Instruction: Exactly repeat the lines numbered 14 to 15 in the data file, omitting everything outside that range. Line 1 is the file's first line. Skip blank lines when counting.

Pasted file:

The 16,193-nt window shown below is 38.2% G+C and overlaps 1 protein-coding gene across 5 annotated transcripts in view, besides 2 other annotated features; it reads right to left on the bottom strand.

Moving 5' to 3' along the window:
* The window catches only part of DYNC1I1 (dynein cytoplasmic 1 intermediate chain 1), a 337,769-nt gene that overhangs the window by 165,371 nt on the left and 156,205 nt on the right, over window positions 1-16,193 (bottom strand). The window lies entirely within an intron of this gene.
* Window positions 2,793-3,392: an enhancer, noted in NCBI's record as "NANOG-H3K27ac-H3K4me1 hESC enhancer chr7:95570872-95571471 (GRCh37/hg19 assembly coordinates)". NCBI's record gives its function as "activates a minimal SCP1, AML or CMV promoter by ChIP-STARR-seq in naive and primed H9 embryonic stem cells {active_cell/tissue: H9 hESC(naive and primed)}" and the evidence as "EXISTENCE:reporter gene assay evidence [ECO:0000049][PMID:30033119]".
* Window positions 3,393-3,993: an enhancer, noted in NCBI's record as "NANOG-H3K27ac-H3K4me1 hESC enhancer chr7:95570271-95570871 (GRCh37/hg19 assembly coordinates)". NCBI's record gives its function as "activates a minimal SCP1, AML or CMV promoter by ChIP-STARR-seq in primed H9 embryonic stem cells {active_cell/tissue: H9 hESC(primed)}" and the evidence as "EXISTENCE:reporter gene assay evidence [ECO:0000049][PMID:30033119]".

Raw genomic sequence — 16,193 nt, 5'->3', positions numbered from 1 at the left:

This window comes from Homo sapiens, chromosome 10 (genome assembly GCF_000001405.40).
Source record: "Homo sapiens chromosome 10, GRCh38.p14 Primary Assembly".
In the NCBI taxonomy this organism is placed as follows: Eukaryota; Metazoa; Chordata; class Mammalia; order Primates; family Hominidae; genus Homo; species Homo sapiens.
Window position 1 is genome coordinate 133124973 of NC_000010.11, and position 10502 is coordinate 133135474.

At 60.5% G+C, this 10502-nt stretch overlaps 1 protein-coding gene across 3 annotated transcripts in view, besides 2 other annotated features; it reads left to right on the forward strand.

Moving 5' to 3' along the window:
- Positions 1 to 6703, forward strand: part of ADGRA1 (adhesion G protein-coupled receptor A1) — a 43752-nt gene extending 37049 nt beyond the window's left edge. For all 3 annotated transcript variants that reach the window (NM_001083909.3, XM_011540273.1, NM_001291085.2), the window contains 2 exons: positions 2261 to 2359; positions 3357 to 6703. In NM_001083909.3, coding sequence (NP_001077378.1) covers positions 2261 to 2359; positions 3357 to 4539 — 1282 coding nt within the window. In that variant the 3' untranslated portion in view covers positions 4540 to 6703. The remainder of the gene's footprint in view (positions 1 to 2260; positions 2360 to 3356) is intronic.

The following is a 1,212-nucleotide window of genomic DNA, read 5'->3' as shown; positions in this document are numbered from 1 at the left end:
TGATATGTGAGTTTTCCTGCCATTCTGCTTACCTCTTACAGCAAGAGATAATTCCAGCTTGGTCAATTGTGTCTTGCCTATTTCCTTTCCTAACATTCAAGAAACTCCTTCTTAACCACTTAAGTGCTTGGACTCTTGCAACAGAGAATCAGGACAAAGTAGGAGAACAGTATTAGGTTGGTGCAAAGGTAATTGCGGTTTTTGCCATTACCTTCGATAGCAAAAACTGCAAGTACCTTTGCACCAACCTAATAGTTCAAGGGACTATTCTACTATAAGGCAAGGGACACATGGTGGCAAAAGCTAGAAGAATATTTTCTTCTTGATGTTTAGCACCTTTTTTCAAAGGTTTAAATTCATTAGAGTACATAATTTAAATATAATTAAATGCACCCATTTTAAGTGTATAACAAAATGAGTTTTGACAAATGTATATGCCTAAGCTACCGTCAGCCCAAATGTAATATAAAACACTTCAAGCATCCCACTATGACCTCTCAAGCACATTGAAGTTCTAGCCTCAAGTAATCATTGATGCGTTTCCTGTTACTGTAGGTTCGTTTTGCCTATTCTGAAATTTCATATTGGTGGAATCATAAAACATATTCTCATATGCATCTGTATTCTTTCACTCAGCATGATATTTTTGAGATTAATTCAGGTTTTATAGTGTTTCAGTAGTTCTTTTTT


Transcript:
The following is a 1,212-nucleotide window of genomic DNA, read 5'->3' as shown; positions in this document are numbered from 1 at the left end:
TGATATGTGAGTTTTCCTGCCATTCTGCTTACCTCTTACAGCAAGAGATAATTCCAGCTTGGTCAATTGTGTCTTGCCTATTTCCTTTCCTAACATTCAAGAAACTCCTTCTTAACCACTTAAGTGCTTGGACTCTTGCAACAGAGAATCAGGACAAAGTAGGAGAACAGTATTAGGTTGGTGCAAAGGTAATTGCGGTTTTTGCCATTACCTTCGATAGCAAAAACTGCAAGTACCTTTGCACCAACCTAATAGTTCAAGGGACTATTCTACTATAAGGCAAGGGACACATGGTGGCAAAAGCTAGAAGAATATTTTCTTCTTGATGTTTAGCACCTTTTTTCAAAGGTTTAAATTCATTAGAGTACATAATTTAAATATAATTAAATGCACCCATTTTAAGTGTATAACAAAATGAGTTTTGACAAATGTATATGCCTAAGCTACCGTCAGCCCAAATGTAATATAAAACACTTCAAGCATCCCACTATGACCTCTCAAGCACATTGAAGTTCTAGCCTCAAGTAATCATTGATGCGTTTCCTGTTACTGTAGGTTCGTTTTGCCTATTCTGAAATTTCATATTGGTGGAATCATAAAACATATTCTCATATGCATCTGTATTCTTTCACTCAGCATGATATTTTTGAGATTAATTCAGGTTTTATAGTGTTTCAGTAGTTCTTTTTT